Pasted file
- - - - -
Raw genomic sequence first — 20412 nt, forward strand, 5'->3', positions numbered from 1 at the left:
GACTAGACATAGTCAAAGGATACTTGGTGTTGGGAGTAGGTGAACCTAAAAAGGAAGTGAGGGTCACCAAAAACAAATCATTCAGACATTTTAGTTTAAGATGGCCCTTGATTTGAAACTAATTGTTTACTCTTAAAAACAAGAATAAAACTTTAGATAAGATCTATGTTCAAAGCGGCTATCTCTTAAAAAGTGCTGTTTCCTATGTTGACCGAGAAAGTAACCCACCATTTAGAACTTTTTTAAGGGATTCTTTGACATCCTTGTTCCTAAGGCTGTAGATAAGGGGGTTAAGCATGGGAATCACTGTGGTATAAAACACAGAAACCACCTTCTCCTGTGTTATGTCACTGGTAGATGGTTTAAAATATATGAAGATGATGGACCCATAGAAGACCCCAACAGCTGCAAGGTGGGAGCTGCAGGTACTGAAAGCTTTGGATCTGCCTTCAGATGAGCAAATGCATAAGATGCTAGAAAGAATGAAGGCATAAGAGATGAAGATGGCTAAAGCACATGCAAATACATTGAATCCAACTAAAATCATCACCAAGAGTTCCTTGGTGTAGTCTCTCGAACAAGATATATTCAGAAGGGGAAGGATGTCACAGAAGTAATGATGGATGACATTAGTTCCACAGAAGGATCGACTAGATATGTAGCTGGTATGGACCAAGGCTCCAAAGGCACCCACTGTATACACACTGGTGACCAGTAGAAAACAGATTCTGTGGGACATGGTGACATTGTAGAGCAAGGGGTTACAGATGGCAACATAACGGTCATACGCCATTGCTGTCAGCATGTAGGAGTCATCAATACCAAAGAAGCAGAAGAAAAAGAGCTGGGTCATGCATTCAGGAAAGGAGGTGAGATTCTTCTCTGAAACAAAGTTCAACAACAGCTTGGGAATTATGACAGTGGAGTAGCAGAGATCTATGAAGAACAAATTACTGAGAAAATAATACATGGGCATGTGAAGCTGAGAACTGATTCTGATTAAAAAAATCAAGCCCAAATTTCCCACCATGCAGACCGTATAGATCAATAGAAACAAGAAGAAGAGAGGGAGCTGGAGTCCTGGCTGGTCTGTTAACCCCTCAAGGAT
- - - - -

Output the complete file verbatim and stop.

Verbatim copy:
Raw genomic sequence first — 20412 nt, forward strand, 5'->3', positions numbered from 1 at the left:
GACTAGACATAGTCAAAGGATACTTGGTGTTGGGAGTAGGTGAACCTAAAAAGGAAGTGAGGGTCACCAAAAACAAATCATTCAGACATTTTAGTTTAAGATGGCCCTTGATTTGAAACTAATTGTTTACTCTTAAAAACAAGAATAAAACTTTAGATAAGATCTATGTTCAAAGCGGCTATCTCTTAAAAAGTGCTGTTTCCTATGTTGACCGAGAAAGTAACCCACCATTTAGAACTTTTTTAAGGGATTCTTTGACATCCTTGTTCCTAAGGCTGTAGATAAGGGGGTTAAGCATGGGAATCACTGTGGTATAAAACACAGAAACCACCTTCTCCTGTGTTATGTCACTGGTAGATGGTTTAAAATATATGAAGATGATGGACCCATAGAAGACCCCAACAGCTGCAAGGTGGGAGCTGCAGGTACTGAAAGCTTTGGATCTGCCTTCAGATGAGCAAATGCATAAGATGCTAGAAAGAATGAAGGCATAAGAGATGAAGATGGCTAAAGCACATGCAAATACATTGAATCCAACTAAAATCATCACCAAGAGTTCCTTGGTGTAGTCTCTCGAACAAGATATATTCAGAAGGGGAAGGATGTCACAGAAGTAATGATGGATGACATTAGTTCCACAGAAGGATCGACTAGATATGTAGCTGGTATGGACCAAGGCTCCAAAGGCACCCACTGTATACACACTGGTGACCAGTAGAAAACAGATTCTGTGGGACATGGTGACATTGTAGAGCAAGGGGTTACAGATGGCAACATAACGGTCATACGCCATTGCTGTCAGCATGTAGGAGTCATCAATACCAAAGAAGCAGAAGAAAAAGAGCTGGGTCATGCATTCAGGAAAGGAGGTGAGATTCTTCTCTGAAACAAAGTTCAACAACAGCTTGGGAATTATGACAGTGGAGTAGCAGAGATCTATGAAGAACAAATTACTGAGAAAATAATACATGGGCATGTGAAGCTGAGAACTGATTCTGATTAAAAAAATCAAGCCCAAATTTCCCACCATGCAGACCGTATAGATCAATAGAAACAAGAAGAAGAGAGGGAGCTGGAGTCCTGGCTGGTCTGTTAACCCCTCAAGGAT